I was recently reading Scott Belsky's book, The Messy Middle. In the chapter, Break the long game down into chapters, Scott described how cofounder and CEO of Pinterest Ben Silbermann "breaks up every period of his company into chapters, each with a beginning, goal, reflection period, and reward." For Pinterest, the chapters were growing a loyal base of users, becoming a mobile service, becoming a global service, then becoming a cash-flow positive service.
At Dashibase, we also view this journey as a long game with many chapters. And we are grateful to have you with us on this journey. In September, we came to the end of a chapter after testing our beta with the community and then opening it up to the public. We are embarking on a new chapter, which I will talk more about below.
As developers ourselves, we know many developers love to try things themselves. It's not always fun to join a waitlist and jump on a call. But that was crucial for us to understand the challenges developers face while building internal tools and for us to build the early version of Dashibase. We appreciate your patience.
As a refresher:
Dashibase lets you build your internal workspace, using a Notion-like UI. A workspace where you can easily view and update your database data, write documentation, and more.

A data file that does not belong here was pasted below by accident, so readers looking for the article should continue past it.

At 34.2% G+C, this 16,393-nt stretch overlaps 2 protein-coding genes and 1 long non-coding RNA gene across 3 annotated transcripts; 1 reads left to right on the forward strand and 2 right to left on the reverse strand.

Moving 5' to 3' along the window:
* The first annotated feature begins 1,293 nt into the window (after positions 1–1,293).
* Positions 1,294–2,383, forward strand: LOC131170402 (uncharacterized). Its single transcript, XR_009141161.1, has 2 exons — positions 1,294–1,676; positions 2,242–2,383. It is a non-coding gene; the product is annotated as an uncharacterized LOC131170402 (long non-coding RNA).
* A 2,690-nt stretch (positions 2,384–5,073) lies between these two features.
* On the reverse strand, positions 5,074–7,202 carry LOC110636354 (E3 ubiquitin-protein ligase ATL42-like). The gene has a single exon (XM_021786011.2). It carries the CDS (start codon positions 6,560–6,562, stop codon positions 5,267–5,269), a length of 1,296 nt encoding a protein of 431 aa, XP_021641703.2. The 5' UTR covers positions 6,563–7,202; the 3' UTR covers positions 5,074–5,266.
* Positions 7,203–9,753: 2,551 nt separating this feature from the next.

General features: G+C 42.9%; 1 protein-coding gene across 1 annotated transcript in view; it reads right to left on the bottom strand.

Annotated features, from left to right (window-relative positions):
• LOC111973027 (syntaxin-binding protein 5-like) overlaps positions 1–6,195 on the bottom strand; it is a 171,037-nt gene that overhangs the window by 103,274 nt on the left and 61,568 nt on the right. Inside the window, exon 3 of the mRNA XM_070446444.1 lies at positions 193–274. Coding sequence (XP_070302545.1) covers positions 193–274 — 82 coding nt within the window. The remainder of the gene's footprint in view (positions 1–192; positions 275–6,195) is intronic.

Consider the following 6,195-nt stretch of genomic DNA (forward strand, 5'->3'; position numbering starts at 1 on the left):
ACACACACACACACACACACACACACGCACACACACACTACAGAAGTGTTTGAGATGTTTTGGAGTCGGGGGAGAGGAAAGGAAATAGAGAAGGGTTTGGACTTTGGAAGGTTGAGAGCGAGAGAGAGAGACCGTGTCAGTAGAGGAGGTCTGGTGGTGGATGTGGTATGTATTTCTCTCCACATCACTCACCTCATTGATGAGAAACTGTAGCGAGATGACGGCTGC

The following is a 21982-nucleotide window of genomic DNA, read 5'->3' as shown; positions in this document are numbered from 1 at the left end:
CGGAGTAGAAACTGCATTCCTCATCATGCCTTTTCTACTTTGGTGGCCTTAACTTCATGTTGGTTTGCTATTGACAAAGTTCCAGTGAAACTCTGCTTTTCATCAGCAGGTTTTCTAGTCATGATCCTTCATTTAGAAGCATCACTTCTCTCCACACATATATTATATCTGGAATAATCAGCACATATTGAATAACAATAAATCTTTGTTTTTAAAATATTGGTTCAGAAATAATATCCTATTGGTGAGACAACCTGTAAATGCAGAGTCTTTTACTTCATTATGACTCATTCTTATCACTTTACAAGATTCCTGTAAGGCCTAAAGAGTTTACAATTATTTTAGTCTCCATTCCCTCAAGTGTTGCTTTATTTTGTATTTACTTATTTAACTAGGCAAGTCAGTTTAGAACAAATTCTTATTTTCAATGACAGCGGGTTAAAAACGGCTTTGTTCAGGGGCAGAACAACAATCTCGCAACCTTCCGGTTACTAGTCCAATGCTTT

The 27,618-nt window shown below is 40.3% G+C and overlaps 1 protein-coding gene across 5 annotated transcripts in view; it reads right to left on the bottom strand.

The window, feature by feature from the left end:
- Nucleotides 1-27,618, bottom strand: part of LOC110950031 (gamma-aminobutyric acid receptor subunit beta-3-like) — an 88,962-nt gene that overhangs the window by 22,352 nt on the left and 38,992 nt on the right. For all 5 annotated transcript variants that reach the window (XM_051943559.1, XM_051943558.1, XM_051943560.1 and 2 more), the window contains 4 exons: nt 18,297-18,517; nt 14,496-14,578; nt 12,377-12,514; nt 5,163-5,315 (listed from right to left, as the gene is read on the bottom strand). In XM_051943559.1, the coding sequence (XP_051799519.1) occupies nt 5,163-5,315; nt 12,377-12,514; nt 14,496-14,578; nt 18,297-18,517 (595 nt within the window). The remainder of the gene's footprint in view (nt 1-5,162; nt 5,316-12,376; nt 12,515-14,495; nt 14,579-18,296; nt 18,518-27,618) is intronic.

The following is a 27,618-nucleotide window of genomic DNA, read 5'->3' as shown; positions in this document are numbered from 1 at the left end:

With Dashibase, you can create separate dashboards for various teams or purposes. For each dashboard, you can:
Connect to your Postgres database
Show and update your database data via a table GUI (no SQL)
Get an automatically-generated page for each table item
Add context and instructions alongside your tables
Share dashboard access with your team
Here is an example of a customer support dashboard built with Dashibase, combining data from a database with documentation for the team:
One consistent feedback we hear from developers is that they want an escape hatch. In other words, the ability to add their own code—if necessary. They do not want to be limited by the product, especially if they have specific needs unique to them or their team.
How can we let developers add custom code while keeping the Dashibase user experience simple and intuitive?
Here's what we have been thinking about:
We could let developers code custom blocks and add them to Dashibase, which they can use in their dashboards. Our table block is an example of a custom block that we built ourselves.
The developer experience has to be great. No coding in tiny boxes inside Dashibase. Developers should be able to code in their preferred IDE, use their favorite libraries, and easily deploy their custom blocks to Dashibase. There has to be great documentation but developers shouldn't need to spend days reading it to get started.
If they want, they could share their custom blocks with other Dashibase users to help one another out. Credits would be given accordingly. There would be checks or open-source code to prevent malicious attacks.
When the custom blocks are added to Dashibase, they should be intuitive to use, even for non-technical users.
It is an ambitious challenge, and that is what makes us excited about it.
We are still in the very early stages of this project, and a lot will change. This is why we want to involve you asap so that you can help shape it. If this excites you and you want to build custom blocks for your Dashibase dashboards, email me at firstname.lastname@example.org or ping me in our Discord.